The Gut Microbiome versus COVID-19

Olga Vasieva, I Goryanin

Research output: Contribution to journalArticlepeer-review

Abstract / Description of output

The digestive system is an environmental frontline involving digestive secretions, intestinal cell metabolism, and gut microbiome that significantly modulate multiple functions in organisms. Understanding the ‘gut-lung axis’, where gut residential microbiota play important roles, may help in the development of better prophylactics and intervention strategies for diseases caused by respiratory viruses, including coronavirus disease of 2019 (COVID-19). Gastrointestinal symptoms are common in COVID-19 patients and are generally indicative of disease complications. As we have learned so far, diarrhea and gut dysbiosis during SARS-CoV-2 infection should not be ignored, as they can be used to distinguish pathways of dysregulation of the immune system and the regulatory pathways upstream and downstream of viral primary binding receptors such as ACE2. This review presents evidence of microbiome signatures in the gut and respiratory system that may predict the severity and long-term outcomes of COVID-19. Understanding the factors (such as pro-inflammatory trends, modulation of metabolite availability, and impact on cell signaling and pathogenic properties) translating the effect of microbiome composition on the severity of respiratory infections should help in the development of new approaches for health monitoring, disease prevention, and treatment.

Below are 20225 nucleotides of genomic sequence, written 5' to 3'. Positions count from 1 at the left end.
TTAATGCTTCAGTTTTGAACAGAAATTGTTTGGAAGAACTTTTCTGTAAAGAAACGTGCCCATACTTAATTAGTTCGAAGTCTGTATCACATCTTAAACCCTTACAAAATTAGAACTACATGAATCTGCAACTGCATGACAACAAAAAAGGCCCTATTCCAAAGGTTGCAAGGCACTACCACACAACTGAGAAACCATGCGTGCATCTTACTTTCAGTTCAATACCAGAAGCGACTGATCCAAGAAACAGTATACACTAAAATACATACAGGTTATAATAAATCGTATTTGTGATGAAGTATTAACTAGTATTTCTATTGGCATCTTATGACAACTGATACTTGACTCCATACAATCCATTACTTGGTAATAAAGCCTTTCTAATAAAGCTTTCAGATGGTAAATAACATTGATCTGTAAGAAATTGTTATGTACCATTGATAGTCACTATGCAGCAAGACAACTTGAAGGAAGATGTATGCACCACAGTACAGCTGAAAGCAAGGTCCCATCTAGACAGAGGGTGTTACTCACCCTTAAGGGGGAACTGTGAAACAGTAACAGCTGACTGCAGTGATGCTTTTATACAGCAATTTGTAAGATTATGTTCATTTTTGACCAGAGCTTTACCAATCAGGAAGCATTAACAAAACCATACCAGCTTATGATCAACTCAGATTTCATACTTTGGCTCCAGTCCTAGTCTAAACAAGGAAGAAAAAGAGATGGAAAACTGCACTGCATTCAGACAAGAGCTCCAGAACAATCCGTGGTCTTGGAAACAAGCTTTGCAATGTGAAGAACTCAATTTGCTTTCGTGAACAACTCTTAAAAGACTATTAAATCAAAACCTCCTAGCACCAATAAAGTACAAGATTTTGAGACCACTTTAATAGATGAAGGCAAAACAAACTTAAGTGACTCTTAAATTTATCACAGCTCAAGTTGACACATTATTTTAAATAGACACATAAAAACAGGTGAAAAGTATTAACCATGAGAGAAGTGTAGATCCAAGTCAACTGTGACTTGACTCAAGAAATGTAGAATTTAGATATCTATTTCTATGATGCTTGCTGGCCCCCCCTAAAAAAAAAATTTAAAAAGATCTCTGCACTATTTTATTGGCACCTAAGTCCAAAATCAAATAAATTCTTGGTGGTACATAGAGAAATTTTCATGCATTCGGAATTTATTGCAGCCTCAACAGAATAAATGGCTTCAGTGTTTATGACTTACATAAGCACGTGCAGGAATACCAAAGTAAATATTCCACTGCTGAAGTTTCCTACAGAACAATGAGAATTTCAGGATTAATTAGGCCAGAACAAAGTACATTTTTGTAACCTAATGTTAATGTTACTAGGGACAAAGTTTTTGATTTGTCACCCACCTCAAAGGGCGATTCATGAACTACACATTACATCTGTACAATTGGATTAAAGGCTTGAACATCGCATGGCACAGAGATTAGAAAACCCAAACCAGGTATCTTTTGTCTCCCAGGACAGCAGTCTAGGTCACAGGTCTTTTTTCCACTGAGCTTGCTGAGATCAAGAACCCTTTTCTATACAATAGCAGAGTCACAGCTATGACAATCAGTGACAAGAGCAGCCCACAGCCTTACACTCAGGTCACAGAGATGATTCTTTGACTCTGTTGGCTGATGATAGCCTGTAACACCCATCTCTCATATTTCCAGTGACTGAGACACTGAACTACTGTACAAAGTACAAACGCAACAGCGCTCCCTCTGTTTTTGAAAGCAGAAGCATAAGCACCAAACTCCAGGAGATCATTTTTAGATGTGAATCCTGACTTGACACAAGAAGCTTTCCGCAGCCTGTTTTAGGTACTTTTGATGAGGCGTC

Original languageEnglish
Pages (from-to)1-8
Number of pages8
JournalJournal of Computer Science & Systems Biology
Issue number1
Publication statusPublished - 12 Feb 2021

Keywords / Materials (for Non-textual outputs)

  • GM
  • microbiome
  • COVID-19
  • SARS-CoV-2
  • Dys-biosis
  • immune system
  • gut-lung axis


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